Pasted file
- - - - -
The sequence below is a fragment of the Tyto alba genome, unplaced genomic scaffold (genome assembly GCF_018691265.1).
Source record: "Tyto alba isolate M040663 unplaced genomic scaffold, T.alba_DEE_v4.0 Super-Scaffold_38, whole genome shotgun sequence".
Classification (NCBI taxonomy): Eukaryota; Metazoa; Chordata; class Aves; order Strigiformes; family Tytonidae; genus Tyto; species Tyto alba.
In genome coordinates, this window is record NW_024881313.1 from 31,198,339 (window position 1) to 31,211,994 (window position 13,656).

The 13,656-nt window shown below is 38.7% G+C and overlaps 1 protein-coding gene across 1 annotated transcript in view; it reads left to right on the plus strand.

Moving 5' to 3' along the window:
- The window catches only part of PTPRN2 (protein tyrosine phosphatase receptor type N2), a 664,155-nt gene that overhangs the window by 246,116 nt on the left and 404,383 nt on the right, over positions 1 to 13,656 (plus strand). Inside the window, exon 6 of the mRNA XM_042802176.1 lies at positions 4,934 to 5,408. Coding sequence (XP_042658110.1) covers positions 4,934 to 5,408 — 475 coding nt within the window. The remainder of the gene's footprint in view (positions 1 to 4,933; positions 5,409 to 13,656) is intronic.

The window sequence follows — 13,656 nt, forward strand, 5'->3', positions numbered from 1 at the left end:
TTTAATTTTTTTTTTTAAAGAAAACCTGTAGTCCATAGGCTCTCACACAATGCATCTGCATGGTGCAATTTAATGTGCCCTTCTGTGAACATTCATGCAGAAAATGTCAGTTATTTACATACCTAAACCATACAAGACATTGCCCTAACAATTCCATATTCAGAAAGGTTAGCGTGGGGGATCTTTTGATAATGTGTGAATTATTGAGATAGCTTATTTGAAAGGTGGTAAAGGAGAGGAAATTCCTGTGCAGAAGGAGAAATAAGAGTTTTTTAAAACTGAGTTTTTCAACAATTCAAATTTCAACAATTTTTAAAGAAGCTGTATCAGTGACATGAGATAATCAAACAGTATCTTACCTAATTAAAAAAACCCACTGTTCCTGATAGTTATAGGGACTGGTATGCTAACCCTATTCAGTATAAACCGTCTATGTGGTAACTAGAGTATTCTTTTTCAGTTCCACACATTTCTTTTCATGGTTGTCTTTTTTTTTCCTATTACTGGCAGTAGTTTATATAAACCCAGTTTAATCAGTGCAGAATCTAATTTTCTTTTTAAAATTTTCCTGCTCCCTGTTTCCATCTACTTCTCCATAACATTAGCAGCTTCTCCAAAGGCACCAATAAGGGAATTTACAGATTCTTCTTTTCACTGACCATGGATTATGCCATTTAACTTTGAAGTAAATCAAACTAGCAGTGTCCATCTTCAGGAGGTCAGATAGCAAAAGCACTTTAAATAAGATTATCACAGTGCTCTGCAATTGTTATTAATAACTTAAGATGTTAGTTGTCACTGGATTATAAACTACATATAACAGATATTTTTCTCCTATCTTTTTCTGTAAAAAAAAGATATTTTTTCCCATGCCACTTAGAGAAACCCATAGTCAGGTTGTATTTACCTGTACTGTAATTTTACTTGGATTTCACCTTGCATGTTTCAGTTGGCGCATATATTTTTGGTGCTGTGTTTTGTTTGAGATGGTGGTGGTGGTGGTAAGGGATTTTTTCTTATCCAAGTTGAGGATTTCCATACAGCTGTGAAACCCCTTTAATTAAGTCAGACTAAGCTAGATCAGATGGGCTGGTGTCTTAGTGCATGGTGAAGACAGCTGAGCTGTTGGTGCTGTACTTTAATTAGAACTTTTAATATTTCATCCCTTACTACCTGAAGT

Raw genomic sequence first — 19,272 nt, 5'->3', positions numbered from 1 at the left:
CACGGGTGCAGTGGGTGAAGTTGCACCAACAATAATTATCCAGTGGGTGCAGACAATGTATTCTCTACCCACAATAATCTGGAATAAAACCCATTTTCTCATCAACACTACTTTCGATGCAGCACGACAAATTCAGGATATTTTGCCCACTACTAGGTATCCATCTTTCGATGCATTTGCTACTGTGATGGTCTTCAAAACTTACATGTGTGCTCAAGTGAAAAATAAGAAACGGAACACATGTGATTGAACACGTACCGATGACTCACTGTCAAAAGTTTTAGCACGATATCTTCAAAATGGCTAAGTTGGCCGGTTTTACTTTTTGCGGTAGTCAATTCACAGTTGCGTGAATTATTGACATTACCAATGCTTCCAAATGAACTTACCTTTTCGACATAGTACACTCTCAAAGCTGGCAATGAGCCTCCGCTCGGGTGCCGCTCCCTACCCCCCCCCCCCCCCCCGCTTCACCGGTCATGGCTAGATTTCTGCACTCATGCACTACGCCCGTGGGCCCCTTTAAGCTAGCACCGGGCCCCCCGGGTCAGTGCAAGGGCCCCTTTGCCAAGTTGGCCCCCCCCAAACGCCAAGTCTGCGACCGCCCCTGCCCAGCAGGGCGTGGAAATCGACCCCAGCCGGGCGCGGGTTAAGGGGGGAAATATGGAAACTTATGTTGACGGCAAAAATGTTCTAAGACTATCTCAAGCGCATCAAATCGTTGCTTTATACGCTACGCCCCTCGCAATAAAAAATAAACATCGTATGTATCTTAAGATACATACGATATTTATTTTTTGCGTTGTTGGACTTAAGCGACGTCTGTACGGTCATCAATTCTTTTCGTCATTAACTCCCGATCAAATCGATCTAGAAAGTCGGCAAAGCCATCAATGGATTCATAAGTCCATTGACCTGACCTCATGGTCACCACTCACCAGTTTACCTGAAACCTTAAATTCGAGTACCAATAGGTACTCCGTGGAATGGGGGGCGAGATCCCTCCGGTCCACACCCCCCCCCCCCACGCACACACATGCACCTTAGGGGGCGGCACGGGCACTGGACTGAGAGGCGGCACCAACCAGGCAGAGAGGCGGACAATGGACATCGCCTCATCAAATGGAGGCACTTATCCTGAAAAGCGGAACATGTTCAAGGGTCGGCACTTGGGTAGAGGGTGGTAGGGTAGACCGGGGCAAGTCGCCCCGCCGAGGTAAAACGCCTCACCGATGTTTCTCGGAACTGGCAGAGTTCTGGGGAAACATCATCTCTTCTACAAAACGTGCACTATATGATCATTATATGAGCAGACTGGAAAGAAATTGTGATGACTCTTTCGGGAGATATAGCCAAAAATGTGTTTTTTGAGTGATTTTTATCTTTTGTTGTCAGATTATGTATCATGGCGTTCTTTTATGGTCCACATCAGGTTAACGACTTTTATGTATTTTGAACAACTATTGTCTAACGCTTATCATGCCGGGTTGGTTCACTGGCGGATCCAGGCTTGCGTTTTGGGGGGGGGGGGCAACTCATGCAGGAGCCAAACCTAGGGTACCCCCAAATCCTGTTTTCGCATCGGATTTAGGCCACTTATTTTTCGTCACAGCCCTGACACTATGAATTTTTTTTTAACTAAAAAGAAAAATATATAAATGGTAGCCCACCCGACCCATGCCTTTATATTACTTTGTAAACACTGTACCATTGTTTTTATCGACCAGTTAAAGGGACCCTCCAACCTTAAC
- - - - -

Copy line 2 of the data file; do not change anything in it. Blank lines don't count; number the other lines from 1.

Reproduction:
Source record: "Tyto alba isolate M040663 unplaced genomic scaffold, T.alba_DEE_v4.0 Super-Scaffold_38, whole genome shotgun sequence".